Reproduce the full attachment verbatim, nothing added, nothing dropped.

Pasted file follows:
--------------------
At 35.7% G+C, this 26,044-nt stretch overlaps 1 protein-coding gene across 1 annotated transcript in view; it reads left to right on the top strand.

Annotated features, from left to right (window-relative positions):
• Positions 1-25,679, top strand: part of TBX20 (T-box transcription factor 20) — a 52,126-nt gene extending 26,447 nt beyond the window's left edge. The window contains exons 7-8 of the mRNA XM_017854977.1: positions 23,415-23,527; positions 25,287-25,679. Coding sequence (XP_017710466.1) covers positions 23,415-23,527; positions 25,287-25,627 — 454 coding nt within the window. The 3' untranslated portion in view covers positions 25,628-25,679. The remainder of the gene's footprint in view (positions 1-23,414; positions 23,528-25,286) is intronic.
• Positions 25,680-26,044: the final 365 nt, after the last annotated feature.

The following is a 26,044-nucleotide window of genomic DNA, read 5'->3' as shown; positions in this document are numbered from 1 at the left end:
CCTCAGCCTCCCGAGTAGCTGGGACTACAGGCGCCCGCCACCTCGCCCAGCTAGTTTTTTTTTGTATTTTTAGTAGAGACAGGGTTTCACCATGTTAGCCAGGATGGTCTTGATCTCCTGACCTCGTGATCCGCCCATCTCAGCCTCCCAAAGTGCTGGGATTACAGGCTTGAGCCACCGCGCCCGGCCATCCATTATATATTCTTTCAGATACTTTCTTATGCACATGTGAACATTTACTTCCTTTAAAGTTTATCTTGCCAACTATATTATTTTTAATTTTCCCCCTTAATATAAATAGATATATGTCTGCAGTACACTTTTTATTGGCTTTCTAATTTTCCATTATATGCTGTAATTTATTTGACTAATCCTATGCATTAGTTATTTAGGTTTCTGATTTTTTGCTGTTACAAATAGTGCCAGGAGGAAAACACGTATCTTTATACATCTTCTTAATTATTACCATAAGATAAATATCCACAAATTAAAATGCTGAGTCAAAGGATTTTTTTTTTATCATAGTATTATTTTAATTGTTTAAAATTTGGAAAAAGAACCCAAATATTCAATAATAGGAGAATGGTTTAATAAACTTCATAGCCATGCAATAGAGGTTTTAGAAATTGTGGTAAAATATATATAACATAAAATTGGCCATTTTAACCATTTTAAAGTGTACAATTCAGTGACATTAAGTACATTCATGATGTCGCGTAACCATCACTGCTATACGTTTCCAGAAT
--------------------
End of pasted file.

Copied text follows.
At 35.7% G+C, this 26,044-nt stretch overlaps 1 protein-coding gene across 1 annotated transcript in view; it reads left to right on the top strand.

Annotated features, from left to right (window-relative positions):
• Positions 1-25,679, top strand: part of TBX20 (T-box transcription factor 20) — a 52,126-nt gene extending 26,447 nt beyond the window's left edge. The window contains exons 7-8 of the mRNA XM_017854977.1: positions 23,415-23,527; positions 25,287-25,679. Coding sequence (XP_017710466.1) covers positions 23,415-23,527; positions 25,287-25,627 — 454 coding nt within the window. The 3' untranslated portion in view covers positions 25,628-25,679. The remainder of the gene's footprint in view (positions 1-23,414; positions 23,528-25,286) is intronic.
• Positions 25,680-26,044: the final 365 nt, after the last annotated feature.

The following is a 26,044-nucleotide window of genomic DNA, read 5'->3' as shown; positions in this document are numbered from 1 at the left end:
CCTCAGCCTCCCGAGTAGCTGGGACTACAGGCGCCCGCCACCTCGCCCAGCTAGTTTTTTTTTGTATTTTTAGTAGAGACAGGGTTTCACCATGTTAGCCAGGATGGTCTTGATCTCCTGACCTCGTGATCCGCCCATCTCAGCCTCCCAAAGTGCTGGGATTACAGGCTTGAGCCACCGCGCCCGGCCATCCATTATATATTCTTTCAGATACTTTCTTATGCACATGTGAACATTTACTTCCTTTAAAGTTTATCTTGCCAACTATATTATTTTTAATTTTCCCCCTTAATATAAATAGATATATGTCTGCAGTACACTTTTTATTGGCTTTCTAATTTTCCATTATATGCTGTAATTTATTTGACTAATCCTATGCATTAGTTATTTAGGTTTCTGATTTTTTGCTGTTACAAATAGTGCCAGGAGGAAAACACGTATCTTTATACATCTTCTTAATTATTACCATAAGATAAATATCCACAAATTAAAATGCTGAGTCAAAGGATTTTTTTTTTATCATAGTATTATTTTAATTGTTTAAAATTTGGAAAAAGAACCCAAATATTCAATAATAGGAGAATGGTTTAATAAACTTCATAGCCATGCAATAGAGGTTTTAGAAATTGTGGTAAAATATATATAACATAAAATTGGCCATTTTAACCATTTTAAAGTGTACAATTCAGTGACATTAAGTACATTCATGATGTCGCGTAACCATCACTGCTATACGTTTCCAGAAT